Winter sprinkler switch off is now in force. Talk to us about how to have a waterwise garden!
In Perth, we have many species of frogs. Providing a safe place for them in your garden is vital as the population continues to encroach on their original habitat.
Frogs are particularly sensitive to chemicals and their presence generally indicates a healthy environment. They will do their part in reducing insect pests.
When designing your pond, it is useful to have a small 'bog garden' as part of the plan. Many of our frog species actually need this permanently damp soil to breed successfully. Also think of including plants in and around the pond to provide safe havens and a method of frogs exiting the water. (See our links and resources page for more details on frogs & frog pond design in WA!)
Having fish in your pond will prevent mosquitos breeding, but we recommend you carefully think about your choice of fish. Goldfish, Koi and Gambesi are all non-native fish that compete with native species and will eat frog eggs and tadpoles.
When choosing fish for your pond, selecting native species (that have evolved with frogs) helps ensure our amphibous friends can continue to breed.
We stock two types of small native fish which are found naturally around the Perth metropolitan region (or at least used to be!) and throughout the South West of WA. These fish are obtained through licensed breeders.
We do not recommend you 'catch your own' from waterways. Besides being illegal, small fish often thought to be native are usually the agressive Gambesi (eg. in Lake Lechenaultia). These fish were deliberately released into creeks, rivers, etc. all through WA eighty odd years ago - supposedly to reduce mosquitos. However they have since been found to be less effective in mosquito control that the native varieties - but unfortunately tend to out breed and out compete the natives.
Normally olive green/tawny brown with golden stripes or patches, during the breeding season in spring the mature males have black, orange and golden colours. In the wild this species typically lives for one or two years, but in captivity can survive much longer (around 6 years has been recorded).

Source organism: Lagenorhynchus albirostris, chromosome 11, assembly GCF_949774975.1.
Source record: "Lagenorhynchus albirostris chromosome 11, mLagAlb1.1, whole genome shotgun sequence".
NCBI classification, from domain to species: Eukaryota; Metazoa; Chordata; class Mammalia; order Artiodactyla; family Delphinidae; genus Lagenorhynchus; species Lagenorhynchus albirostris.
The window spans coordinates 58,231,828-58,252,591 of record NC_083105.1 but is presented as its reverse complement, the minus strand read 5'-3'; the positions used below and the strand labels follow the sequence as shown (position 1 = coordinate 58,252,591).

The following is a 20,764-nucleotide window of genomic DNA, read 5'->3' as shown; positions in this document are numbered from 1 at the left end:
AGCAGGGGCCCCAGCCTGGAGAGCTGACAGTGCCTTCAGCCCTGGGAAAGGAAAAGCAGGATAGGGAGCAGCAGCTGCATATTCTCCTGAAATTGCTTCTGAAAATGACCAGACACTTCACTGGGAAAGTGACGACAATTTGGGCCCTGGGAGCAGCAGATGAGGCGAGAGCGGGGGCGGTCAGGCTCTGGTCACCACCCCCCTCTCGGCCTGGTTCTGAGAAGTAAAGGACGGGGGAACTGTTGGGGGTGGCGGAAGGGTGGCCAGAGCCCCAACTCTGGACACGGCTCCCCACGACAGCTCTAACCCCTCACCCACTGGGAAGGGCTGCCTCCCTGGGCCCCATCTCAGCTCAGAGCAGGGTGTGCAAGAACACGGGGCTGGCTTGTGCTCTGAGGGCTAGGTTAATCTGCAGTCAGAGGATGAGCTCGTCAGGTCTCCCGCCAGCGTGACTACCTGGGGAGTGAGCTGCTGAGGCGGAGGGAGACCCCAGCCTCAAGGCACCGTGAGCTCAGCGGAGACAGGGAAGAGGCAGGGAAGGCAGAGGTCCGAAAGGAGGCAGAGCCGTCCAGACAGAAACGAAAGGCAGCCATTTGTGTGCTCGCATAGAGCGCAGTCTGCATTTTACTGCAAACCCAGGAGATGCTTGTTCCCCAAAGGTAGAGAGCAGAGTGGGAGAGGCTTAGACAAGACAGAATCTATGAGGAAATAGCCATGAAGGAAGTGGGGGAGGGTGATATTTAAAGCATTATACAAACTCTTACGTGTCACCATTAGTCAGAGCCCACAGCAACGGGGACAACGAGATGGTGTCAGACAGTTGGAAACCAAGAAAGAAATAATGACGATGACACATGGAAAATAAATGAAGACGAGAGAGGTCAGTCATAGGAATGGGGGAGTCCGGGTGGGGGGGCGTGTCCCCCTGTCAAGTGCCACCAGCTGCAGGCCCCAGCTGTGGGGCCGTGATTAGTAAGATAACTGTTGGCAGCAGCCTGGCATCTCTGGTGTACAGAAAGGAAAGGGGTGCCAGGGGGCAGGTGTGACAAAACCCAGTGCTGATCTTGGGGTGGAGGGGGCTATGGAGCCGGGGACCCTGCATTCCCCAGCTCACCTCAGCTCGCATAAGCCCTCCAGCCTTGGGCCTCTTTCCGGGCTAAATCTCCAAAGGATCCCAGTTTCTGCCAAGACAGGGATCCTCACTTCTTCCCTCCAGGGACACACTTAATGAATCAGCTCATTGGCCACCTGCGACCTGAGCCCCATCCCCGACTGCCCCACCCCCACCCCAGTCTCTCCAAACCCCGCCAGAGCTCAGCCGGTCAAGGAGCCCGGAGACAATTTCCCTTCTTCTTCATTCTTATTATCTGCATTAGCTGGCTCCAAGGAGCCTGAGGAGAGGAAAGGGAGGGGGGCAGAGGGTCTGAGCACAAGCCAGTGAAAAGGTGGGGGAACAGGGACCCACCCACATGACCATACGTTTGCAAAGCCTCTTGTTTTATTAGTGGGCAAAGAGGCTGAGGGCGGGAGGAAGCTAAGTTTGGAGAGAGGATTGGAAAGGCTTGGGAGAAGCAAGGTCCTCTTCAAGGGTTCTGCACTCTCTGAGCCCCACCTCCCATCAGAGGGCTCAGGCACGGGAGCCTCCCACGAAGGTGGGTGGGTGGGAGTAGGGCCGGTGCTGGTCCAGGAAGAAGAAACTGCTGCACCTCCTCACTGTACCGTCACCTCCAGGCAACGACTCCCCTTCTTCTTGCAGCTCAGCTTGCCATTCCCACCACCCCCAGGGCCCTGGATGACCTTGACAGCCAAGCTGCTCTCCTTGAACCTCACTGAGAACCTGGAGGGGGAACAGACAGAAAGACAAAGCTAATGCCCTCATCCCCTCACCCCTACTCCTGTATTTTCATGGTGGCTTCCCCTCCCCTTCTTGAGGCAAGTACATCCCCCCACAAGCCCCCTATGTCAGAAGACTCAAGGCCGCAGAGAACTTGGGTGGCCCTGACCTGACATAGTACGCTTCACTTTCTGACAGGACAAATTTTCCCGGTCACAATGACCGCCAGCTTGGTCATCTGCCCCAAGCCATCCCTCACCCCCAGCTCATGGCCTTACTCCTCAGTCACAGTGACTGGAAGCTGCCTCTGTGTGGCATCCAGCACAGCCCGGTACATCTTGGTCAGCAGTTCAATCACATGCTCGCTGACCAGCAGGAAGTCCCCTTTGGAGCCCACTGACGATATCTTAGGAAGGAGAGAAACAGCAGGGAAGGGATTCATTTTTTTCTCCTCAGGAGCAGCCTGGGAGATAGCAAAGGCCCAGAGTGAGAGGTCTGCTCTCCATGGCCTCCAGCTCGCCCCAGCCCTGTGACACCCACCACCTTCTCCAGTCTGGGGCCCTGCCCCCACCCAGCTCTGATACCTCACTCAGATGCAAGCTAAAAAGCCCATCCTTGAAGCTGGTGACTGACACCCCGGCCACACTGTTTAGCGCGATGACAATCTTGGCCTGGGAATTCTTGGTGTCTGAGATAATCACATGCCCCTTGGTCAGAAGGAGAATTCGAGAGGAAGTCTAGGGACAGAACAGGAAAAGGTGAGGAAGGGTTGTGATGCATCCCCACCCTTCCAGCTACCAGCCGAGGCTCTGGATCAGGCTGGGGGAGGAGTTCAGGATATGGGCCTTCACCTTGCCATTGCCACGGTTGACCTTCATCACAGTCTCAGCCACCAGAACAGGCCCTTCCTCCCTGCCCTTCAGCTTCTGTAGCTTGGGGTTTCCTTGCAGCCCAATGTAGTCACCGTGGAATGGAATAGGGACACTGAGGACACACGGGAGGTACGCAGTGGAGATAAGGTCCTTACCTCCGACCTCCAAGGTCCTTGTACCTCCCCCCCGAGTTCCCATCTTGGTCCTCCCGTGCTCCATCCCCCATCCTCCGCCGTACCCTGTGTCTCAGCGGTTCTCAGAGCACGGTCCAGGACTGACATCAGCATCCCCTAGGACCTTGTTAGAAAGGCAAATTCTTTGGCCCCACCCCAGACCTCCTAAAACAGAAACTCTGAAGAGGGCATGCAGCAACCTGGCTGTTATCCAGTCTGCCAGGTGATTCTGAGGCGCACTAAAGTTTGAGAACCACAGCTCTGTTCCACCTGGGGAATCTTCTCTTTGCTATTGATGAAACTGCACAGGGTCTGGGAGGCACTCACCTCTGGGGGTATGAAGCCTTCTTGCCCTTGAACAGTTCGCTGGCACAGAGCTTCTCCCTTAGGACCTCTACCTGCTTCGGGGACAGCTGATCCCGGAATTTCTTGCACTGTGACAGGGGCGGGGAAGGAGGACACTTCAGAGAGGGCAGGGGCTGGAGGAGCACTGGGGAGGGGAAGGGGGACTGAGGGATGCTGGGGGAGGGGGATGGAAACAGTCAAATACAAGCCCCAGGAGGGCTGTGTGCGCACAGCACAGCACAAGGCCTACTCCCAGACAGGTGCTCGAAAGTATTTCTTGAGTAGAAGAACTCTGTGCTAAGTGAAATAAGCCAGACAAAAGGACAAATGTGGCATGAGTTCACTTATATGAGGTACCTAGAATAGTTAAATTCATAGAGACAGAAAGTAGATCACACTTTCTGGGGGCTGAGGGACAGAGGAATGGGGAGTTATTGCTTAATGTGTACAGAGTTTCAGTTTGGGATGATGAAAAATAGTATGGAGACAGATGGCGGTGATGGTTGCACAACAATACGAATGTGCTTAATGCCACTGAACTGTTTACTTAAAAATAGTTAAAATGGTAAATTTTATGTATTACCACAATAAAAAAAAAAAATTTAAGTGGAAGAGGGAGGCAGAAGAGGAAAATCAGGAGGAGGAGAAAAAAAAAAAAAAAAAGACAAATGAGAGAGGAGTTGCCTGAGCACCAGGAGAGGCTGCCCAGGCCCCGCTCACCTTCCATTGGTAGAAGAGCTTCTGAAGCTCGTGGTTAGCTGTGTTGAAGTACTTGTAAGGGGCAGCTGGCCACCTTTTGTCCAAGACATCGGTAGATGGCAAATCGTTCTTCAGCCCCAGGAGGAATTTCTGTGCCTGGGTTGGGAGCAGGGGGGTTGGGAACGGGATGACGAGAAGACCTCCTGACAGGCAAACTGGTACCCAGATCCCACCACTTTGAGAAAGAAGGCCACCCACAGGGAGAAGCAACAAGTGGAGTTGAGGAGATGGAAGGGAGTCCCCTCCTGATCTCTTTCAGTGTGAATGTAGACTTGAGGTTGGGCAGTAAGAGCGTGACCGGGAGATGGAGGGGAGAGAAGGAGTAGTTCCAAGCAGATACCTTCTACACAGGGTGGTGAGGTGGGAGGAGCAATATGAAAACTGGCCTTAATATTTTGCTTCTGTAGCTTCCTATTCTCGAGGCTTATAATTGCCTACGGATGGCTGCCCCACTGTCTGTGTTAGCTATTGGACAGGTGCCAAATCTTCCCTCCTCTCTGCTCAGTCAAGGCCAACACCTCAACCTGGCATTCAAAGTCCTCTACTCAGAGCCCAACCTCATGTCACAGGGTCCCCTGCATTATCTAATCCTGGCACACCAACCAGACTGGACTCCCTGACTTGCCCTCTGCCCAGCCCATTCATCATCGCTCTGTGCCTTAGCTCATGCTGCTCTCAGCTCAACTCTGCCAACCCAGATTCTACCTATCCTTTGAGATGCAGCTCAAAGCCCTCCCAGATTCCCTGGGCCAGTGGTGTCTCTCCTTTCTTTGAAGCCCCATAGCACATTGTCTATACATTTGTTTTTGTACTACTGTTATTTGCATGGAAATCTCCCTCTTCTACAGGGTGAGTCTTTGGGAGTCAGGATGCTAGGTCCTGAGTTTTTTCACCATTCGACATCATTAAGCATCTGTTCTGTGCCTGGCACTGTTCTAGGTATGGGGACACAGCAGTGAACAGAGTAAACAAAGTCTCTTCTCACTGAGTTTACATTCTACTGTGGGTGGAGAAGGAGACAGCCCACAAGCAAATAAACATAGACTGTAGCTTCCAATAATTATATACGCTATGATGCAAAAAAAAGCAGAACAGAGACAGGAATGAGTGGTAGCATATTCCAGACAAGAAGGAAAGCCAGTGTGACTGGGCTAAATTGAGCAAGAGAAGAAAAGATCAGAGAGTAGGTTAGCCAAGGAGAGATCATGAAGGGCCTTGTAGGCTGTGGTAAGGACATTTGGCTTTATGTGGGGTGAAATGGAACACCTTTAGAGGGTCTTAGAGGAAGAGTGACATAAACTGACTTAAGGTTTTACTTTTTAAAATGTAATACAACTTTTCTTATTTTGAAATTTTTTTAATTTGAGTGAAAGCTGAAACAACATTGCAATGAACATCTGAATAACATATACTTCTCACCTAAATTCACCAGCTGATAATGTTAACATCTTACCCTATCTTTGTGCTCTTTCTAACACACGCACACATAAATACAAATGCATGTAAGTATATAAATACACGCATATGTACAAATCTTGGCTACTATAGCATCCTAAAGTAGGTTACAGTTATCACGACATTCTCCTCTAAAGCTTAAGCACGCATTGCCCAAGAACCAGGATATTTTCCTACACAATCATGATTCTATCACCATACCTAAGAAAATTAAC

Pygmy Perch are excellent aids in controlling mosquitoes and midges, but do not interfere with frogs which may be also breeding in your pond. The fish need plants to provide cover for protection from predators, and to provide food.
Providing your pond has adequate plant life, additional feeding of your fish shouldn't be required, although regular 'goldfish' food can be given to pygmy perch if necessary. Naturally timid, they are good at hiding from predators and as such, once introduced to your pond may not be seen again! Possibly more visible in the evening if you 'train' the fish to come to food and are prepared to be patient.
They are much more animated, patrolling their environment in schools at high speed, and have a habit of launching themselves at fountains or waterfalls, presumably to swim upstream. They will also leap out of a pond when first introduced if the pond walls are vertical so it would pay to cover the pond for a day until settled. Western Minnow: Galaxias occidentalis. Also occurs naturally in the Perth Metropolitan region and South West W.A.
Float bag on water and leave a while for fish to acclimatise to temperature. Introduce a portion of pond water into the bag (about a litre at a time), this also allows the fish to adjust to any difference in pH. The longer the period of time you do this over, the less chance of stressing the fish.
Five or six fish will give you a good breeding group. It is thought having at least two males will prove more successful in breeding.
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